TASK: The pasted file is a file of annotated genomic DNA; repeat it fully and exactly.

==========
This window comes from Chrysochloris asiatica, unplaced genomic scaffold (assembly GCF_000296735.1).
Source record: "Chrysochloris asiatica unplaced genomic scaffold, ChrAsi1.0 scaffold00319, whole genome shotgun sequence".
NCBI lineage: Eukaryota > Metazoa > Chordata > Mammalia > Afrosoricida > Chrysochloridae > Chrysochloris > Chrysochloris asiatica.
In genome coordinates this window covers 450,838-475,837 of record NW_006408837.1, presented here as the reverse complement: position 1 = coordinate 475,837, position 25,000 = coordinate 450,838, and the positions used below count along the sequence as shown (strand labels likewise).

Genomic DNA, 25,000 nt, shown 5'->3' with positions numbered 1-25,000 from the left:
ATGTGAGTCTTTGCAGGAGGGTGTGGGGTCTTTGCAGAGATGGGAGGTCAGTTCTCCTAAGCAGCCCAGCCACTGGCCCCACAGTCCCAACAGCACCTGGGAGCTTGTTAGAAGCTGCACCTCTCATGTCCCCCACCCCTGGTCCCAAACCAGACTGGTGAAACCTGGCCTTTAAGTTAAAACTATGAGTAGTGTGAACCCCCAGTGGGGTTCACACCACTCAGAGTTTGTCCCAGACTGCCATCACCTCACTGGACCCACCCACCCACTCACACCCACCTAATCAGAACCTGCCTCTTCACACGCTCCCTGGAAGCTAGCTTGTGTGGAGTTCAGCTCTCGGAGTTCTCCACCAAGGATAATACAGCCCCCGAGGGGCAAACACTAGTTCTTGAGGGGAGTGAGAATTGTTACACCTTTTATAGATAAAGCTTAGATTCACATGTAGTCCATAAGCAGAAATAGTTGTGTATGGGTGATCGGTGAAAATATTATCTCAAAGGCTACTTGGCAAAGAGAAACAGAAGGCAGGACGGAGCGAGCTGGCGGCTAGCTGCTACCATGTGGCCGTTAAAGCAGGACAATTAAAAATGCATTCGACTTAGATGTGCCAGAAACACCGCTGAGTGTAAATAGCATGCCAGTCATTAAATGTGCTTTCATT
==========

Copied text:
This window comes from Chrysochloris asiatica, unplaced genomic scaffold (assembly GCF_000296735.1).
Source record: "Chrysochloris asiatica unplaced genomic scaffold, ChrAsi1.0 scaffold00319, whole genome shotgun sequence".
NCBI lineage: Eukaryota > Metazoa > Chordata > Mammalia > Afrosoricida > Chrysochloridae > Chrysochloris > Chrysochloris asiatica.
In genome coordinates this window covers 450,838-475,837 of record NW_006408837.1, presented here as the reverse complement: position 1 = coordinate 475,837, position 25,000 = coordinate 450,838, and the positions used below count along the sequence as shown (strand labels likewise).

Genomic DNA, 25,000 nt, shown 5'->3' with positions numbered 1-25,000 from the left:
ATGTGAGTCTTTGCAGGAGGGTGTGGGGTCTTTGCAGAGATGGGAGGTCAGTTCTCCTAAGCAGCCCAGCCACTGGCCCCACAGTCCCAACAGCACCTGGGAGCTTGTTAGAAGCTGCACCTCTCATGTCCCCCACCCCTGGTCCCAAACCAGACTGGTGAAACCTGGCCTTTAAGTTAAAACTATGAGTAGTGTGAACCCCCAGTGGGGTTCACACCACTCAGAGTTTGTCCCAGACTGCCATCACCTCACTGGACCCACCCACCCACTCACACCCACCTAATCAGAACCTGCCTCTTCACACGCTCCCTGGAAGCTAGCTTGTGTGGAGTTCAGCTCTCGGAGTTCTCCACCAAGGATAATACAGCCCCCGAGGGGCAAACACTAGTTCTTGAGGGGAGTGAGAATTGTTACACCTTTTATAGATAAAGCTTAGATTCACATGTAGTCCATAAGCAGAAATAGTTGTGTATGGGTGATCGGTGAAAATATTATCTCAAAGGCTACTTGGCAAAGAGAAACAGAAGGCAGGACGGAGCGAGCTGGCGGCTAGCTGCTACCATGTGGCCGTTAAAGCAGGACAATTAAAAATGCATTCGACTTAGATGTGCCAGAAACACCGCTGAGTGTAAATAGCATGCCAGTCATTAAATGTGCTTTCATT